The disappointing layers of “Turning Red”: Breaking down the film’s shortcomings

"I’m not going to sugarcoat it: using miscommunication as a source of drama is the laziest thing a writer can do. It does absolutely nothing but frustrate the audience. And this scene is the inciting incident of the entire narrative." - Arts & Entertainment Editor / Al Harmon.

For the record: I wanted to like “Turning Red.” The film is a follow-up to director Domee Shi’s Oscar-winning short “Bao,” a film about a man’s fraught relationship with his mother. The film is largely based around Shi’s childhood as a person of Asian descent in Toronto, one of the most diverse cities in Canada. 

The context of the movie, both culturally and in Shi’s filmography, really grabbed my attention. So I gave it a shot. 

And the cracks started to show almost immediately, starting with the premise. Mei, our protagonist, is a 13-year-old middle school student, with an unwavering focus on academic success. One day, she discovers that she has the power to turn into a giant red panda. 

Initially, I felt that the red panda was a weird animal to center a movie around. They’re not particularly cool or cute or have any unique attributes. They just kind of exist. And I felt that way for a while, but the purpose became clear eventually. See, the reason Mei turns into a giant fluffy red animal is that the whole movie is a metaphor for puberty. Mei is turning red. 

The writers decided to forego any sort of subtlety with this central theme. After Mei’s powers manifest, there’s a sequence where Mei’s mother, Ming (voiced by Sandra Oh), misunderstands her problem and loudly announces that she dropped off pads for Mei at school and embarrasses her in front of her friends. 

That’s one of two scenes involving Ming with such poor writing that it practically ruined the movie for me. 

At one point, Mei is drawing pictures of her and Devon, her crush, in a variety of romantic scenarios. Ming sees this, assumes Devon is Mei’s boyfriend, and storms to the convenience store where he works and berates him for dating her daughter, as Mei fails to convince her that she misunderstood the situation. 

I’m not going to sugarcoat it: using miscommunication as a source of drama is the laziest thing a writer can do. It does absolutely nothing but frustrate the audience. And this scene is the inciting incident of the entire narrative. Mei’s powers, her conflict with her mother, and the generational story that comes into play later, all stem from this interaction.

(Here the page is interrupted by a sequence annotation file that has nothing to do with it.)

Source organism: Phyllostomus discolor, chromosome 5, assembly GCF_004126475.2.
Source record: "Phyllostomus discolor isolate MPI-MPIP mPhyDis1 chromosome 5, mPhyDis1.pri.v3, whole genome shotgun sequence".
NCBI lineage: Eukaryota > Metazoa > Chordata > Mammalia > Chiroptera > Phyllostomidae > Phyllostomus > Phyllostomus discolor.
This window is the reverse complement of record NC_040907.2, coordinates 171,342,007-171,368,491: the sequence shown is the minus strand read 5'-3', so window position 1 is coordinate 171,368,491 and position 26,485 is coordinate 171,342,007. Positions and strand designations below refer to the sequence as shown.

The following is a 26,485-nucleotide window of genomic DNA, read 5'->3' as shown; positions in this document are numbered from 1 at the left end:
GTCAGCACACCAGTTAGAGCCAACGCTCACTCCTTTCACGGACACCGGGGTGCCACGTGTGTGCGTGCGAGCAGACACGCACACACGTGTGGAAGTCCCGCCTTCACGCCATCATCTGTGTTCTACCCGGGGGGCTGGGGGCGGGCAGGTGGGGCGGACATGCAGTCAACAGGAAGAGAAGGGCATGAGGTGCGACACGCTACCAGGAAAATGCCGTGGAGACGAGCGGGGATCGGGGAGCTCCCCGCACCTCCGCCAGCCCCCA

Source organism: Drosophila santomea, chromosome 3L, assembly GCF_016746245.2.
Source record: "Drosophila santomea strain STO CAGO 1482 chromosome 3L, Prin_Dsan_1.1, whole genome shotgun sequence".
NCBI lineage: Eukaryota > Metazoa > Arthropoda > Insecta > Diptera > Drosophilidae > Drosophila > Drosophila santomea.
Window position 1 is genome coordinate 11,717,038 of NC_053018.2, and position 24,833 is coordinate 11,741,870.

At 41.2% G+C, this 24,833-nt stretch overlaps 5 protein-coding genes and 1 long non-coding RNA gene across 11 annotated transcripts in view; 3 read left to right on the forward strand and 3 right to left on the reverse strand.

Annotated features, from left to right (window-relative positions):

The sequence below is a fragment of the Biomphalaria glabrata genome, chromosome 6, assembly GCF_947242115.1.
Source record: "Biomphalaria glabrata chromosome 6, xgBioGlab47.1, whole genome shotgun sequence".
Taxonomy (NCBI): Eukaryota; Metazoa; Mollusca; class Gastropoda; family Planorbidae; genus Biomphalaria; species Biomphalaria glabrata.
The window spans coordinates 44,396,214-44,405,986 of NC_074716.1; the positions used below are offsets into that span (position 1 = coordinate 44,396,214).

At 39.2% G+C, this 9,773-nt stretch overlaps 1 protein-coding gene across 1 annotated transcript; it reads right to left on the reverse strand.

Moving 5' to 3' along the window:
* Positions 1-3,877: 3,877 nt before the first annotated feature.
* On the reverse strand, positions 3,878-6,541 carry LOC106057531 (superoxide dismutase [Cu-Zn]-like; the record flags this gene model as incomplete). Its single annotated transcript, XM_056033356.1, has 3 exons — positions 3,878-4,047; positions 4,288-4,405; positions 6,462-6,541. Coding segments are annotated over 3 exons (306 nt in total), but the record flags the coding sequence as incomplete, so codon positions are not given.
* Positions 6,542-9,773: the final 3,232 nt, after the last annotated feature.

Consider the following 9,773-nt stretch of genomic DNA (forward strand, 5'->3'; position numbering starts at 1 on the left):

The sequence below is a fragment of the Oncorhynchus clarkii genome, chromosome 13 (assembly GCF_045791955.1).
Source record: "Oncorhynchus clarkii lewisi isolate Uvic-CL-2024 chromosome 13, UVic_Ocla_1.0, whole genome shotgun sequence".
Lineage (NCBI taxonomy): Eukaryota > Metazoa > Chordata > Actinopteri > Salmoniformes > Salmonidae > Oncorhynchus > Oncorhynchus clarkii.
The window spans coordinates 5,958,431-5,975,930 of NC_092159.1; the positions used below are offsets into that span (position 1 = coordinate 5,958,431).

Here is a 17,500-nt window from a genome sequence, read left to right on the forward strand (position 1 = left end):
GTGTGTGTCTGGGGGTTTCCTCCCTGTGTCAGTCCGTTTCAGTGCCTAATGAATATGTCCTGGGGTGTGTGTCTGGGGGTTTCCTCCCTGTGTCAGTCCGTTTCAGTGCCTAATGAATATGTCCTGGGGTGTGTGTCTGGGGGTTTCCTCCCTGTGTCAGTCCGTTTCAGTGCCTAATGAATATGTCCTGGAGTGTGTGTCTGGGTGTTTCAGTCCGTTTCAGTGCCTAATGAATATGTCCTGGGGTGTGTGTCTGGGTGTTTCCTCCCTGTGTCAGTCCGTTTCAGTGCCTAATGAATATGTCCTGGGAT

This would be fine if the second major conflict carried more weight. Mei and her friends want to buy concert tickets and, to raise money, Mei uses her panda powers to essentially become a mascot, selling merch of her image and even getting paid to attend a birthday party in her panda form. 

There’s one pretty big problem with this. This conflict is nothing. It’s a non-story. It’s a good premise for an episode of a Disney Channel show, but it has no business being in a feature-length film. 

I think the worst sin the story commits is hiding another, more interesting story underneath it. Eventually, we find out that Mei’s family are descendants of an ancient warrior named Sun Yee, who was blessed by the gods with the power of the red panda. She passed that power down through her bloodline, to the point where all of the women in Mei’s family can harness this power. 

They do nothing with this goldmine. I mean, there’s that big fight at the end with all the pandas that lasts about five seconds and a weird mirror dimension portal thing that Sun Yee makes a wordless cameo in. 

All of these problems with the story would be easier to swallow if the bones of the project were solid. Now, objectively, the animation is pretty great. Everything moves fluidly and is very expressive. But I feel like they leaned way too hard into their anime influences, things feel jittery and over-stylized at times. There’s a particular shot where Mei and her friends make a big show of drinking soda and it’s just grotesque. 

The art direction is horrendous. There are flashes of greatness here and there, such as the Sun Yee flashback sequence and the aforementioned mirror dimension. But the character design is just so…bleh. 

Think of an anime. Now think of an anime drawn by Seth Macfarlane. That’s a pretty good idea of what we’re dealing with. 

Lastly, the voice acting is the nail in the coffin. The characters’ tone and vocal mannerisms are so grating for reasons I can’t pin down, particularly the main character. Reviewing this movie feels like I’m punching down like I’m hitting an easy target that can’t fight back– especially because this is a kids’ movie, and those don’t have to be good, honestly. 

But in the days since its release, I’ve seen nothing but glowing praise for “Turning Red.” And that praise isn’t saying that this is good for a kids’ movie. This is praise on its merit as a piece of art. And I just don’t see it.

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